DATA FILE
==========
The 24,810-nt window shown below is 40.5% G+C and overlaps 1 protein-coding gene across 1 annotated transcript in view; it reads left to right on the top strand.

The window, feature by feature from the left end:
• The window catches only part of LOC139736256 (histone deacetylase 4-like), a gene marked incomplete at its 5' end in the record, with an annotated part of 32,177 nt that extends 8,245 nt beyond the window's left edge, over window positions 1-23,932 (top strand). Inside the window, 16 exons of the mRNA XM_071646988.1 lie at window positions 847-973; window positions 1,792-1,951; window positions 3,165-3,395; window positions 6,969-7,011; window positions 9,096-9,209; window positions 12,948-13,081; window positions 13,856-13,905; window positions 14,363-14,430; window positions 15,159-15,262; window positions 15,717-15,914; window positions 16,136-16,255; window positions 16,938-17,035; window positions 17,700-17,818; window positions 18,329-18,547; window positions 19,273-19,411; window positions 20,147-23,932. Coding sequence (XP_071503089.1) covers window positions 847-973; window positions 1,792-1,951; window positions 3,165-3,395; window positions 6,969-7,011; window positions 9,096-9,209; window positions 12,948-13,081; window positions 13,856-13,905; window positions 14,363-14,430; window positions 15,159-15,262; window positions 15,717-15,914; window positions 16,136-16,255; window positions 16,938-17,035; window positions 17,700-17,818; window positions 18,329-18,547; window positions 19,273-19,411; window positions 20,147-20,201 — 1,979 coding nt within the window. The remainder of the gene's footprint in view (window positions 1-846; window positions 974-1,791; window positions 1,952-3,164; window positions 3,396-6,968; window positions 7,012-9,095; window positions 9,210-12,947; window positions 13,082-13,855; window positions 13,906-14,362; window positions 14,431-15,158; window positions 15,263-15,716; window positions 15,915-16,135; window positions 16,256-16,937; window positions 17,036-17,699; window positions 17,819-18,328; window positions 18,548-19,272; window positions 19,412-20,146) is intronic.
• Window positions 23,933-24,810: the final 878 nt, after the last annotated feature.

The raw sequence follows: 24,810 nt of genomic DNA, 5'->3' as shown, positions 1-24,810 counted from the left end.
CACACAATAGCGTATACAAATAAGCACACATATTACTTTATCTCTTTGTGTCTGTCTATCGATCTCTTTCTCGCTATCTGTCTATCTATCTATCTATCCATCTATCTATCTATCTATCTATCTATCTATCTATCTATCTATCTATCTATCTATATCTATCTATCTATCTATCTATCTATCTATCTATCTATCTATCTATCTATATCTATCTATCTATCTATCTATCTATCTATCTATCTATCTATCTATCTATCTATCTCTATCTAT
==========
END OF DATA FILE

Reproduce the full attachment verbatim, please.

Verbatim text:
The 24,810-nt window shown below is 40.5% G+C and overlaps 1 protein-coding gene across 1 annotated transcript in view; it reads left to right on the top strand.

The window, feature by feature from the left end:
• The window catches only part of LOC139736256 (histone deacetylase 4-like), a gene marked incomplete at its 5' end in the record, with an annotated part of 32,177 nt that extends 8,245 nt beyond the window's left edge, over window positions 1-23,932 (top strand). Inside the window, 16 exons of the mRNA XM_071646988.1 lie at window positions 847-973; window positions 1,792-1,951; window positions 3,165-3,395; window positions 6,969-7,011; window positions 9,096-9,209; window positions 12,948-13,081; window positions 13,856-13,905; window positions 14,363-14,430; window positions 15,159-15,262; window positions 15,717-15,914; window positions 16,136-16,255; window positions 16,938-17,035; window positions 17,700-17,818; window positions 18,329-18,547; window positions 19,273-19,411; window positions 20,147-23,932. Coding sequence (XP_071503089.1) covers window positions 847-973; window positions 1,792-1,951; window positions 3,165-3,395; window positions 6,969-7,011; window positions 9,096-9,209; window positions 12,948-13,081; window positions 13,856-13,905; window positions 14,363-14,430; window positions 15,159-15,262; window positions 15,717-15,914; window positions 16,136-16,255; window positions 16,938-17,035; window positions 17,700-17,818; window positions 18,329-18,547; window positions 19,273-19,411; window positions 20,147-20,201 — 1,979 coding nt within the window. The remainder of the gene's footprint in view (window positions 1-846; window positions 974-1,791; window positions 1,952-3,164; window positions 3,396-6,968; window positions 7,012-9,095; window positions 9,210-12,947; window positions 13,082-13,855; window positions 13,906-14,362; window positions 14,431-15,158; window positions 15,263-15,716; window positions 15,915-16,135; window positions 16,256-16,937; window positions 17,036-17,699; window positions 17,819-18,328; window positions 18,548-19,272; window positions 19,412-20,146) is intronic.
• Window positions 23,933-24,810: the final 878 nt, after the last annotated feature.

The raw sequence follows: 24,810 nt of genomic DNA, 5'->3' as shown, positions 1-24,810 counted from the left end.
CACACAATAGCGTATACAAATAAGCACACATATTACTTTATCTCTTTGTGTCTGTCTATCGATCTCTTTCTCGCTATCTGTCTATCTATCTATCTATCCATCTATCTATCTATCTATCTATCTATCTATCTATCTATCTATCTATCTATCTATATCTATCTATCTATCTATCTATCTATCTATCTATCTATCTATCTATCTATATCTATCTATCTATCTATCTATCTATCTATCTATCTATCTATCTATCTATCTATCTCTATCTAT